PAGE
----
In his Wall Street Journal essay, Li certainly shied away from the use of the various “c” words (control or censorship). Instead he called for another “c” word, superficially more palatable: “a set of more civilized rules to govern international mass communication.” He invoked the game of bridge in which “wise and effective exchanges of information rely on collaboration and communication carried out in a fair and just manner.”
Li’s principles were fascinating. They included an idea of “fairness,” namely that “media organizations from all countries should have the right to participate in international communication on equal terms.” It is not clear what this means, but may suggest that decisions concerning international media regulation be the province of the General Assembly of the UN where all nations have a vote.
The quid pro quo would be that “those media organizations in turn should provide comprehensive, objective, fair, balanced and accurate coverage to minimize discrimination and prejudice.” This is the kind of goal that has traditionally sounded beautiful, but is mired in the complexity of varied human perspectives. Deciding what is “fair and balanced” in a wildly polar world is, at the least, challenging.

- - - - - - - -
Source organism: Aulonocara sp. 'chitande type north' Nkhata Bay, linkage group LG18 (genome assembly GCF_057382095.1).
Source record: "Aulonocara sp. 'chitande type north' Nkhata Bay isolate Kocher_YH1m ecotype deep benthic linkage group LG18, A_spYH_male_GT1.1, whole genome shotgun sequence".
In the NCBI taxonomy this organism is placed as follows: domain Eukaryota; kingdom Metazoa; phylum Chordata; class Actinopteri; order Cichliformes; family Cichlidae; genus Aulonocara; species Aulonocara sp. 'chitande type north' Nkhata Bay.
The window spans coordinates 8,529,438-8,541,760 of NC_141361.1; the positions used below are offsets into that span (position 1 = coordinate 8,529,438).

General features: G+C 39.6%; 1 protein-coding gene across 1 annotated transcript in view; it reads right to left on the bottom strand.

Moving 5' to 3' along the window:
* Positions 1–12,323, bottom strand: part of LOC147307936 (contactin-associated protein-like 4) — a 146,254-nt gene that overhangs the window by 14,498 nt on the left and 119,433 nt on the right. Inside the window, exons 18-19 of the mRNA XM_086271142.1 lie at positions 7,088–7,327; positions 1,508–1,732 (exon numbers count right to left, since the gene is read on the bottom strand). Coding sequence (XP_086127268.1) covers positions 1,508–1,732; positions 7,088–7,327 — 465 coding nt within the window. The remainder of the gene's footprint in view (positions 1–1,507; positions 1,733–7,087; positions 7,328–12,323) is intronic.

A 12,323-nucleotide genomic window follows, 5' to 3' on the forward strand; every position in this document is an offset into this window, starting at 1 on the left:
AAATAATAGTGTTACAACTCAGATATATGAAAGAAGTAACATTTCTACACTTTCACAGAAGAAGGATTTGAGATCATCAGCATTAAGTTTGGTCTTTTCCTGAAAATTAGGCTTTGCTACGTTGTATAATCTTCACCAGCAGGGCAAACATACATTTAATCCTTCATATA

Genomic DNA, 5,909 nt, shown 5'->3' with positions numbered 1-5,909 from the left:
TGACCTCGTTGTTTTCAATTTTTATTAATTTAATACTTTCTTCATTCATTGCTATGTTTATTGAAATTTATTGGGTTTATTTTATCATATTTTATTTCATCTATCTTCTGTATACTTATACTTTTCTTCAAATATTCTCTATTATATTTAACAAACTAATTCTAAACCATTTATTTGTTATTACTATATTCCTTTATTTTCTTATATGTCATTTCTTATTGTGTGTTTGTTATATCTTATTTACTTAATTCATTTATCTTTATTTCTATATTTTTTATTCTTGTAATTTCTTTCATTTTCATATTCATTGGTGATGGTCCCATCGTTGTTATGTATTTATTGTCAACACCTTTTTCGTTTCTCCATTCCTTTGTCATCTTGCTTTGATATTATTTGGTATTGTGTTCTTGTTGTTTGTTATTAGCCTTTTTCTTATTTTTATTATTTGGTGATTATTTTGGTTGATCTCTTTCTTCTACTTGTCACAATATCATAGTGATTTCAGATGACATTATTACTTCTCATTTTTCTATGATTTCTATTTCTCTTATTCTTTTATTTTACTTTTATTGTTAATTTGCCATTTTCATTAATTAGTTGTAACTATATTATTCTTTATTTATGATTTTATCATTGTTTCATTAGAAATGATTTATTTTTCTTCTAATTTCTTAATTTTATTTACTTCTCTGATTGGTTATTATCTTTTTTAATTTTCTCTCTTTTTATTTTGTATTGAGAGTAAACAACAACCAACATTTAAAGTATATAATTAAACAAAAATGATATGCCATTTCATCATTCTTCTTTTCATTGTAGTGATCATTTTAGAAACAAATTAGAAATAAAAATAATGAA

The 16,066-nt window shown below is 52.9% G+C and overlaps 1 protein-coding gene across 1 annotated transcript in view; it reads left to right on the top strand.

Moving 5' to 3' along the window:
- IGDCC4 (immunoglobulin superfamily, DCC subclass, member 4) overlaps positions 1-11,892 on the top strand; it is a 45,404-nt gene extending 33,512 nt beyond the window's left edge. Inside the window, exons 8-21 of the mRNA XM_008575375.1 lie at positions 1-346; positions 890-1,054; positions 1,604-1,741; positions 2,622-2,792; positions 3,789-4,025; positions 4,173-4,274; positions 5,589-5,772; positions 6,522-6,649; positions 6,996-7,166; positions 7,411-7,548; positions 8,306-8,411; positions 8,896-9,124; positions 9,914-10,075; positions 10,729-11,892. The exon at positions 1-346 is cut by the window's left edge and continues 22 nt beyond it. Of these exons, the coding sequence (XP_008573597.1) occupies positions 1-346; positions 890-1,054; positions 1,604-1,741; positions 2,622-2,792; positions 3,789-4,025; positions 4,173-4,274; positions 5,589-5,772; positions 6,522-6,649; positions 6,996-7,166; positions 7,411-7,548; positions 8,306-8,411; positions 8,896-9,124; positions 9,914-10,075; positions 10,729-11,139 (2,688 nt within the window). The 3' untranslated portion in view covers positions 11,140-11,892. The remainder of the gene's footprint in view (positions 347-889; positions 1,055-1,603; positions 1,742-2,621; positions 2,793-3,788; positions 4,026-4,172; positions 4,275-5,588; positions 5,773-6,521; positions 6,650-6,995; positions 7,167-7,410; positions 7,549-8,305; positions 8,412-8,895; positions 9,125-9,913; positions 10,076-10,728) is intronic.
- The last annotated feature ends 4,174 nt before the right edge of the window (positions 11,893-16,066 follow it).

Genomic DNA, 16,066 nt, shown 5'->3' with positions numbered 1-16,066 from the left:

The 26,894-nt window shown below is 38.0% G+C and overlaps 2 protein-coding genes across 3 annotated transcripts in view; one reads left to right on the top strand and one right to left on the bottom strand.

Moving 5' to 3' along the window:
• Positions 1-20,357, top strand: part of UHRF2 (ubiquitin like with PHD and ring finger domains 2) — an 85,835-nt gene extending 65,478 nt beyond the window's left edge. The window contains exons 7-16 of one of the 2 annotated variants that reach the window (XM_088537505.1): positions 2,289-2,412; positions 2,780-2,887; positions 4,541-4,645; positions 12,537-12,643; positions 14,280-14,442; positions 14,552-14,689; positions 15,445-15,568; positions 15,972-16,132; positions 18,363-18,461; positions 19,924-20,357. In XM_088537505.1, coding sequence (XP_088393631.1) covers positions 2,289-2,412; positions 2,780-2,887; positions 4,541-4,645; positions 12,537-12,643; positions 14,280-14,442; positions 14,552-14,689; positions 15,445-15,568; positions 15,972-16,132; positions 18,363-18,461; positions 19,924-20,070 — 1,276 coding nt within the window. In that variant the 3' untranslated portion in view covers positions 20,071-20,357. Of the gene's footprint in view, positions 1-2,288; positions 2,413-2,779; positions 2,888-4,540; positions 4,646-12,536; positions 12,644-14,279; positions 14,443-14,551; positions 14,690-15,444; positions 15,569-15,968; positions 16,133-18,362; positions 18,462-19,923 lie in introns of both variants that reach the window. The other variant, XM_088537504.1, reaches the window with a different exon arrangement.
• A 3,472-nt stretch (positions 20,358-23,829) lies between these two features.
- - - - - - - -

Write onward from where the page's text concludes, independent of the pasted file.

It is not clear whether the Xinhua president is suggesting that where states do not provide “objective, fair, balanced and accurate coverage,” they would no longer have the right to participate on equal terms in international communication. That might leave a small number of players.
A second principle is for “media organizations from different countries to share the fruits of development in information and communication industries, to play an active role in international mass communication, and to reverse the unbalanced situation where the strong get stronger and the weak get weaker.” This is a significant goal, reflective of China’s vigorous information-expansionist policy. The effort is interesting to look at in detail—as colleagues at Oxford University’s PCMLP have done with respect to China’s investment and promotional activity with media in Africa.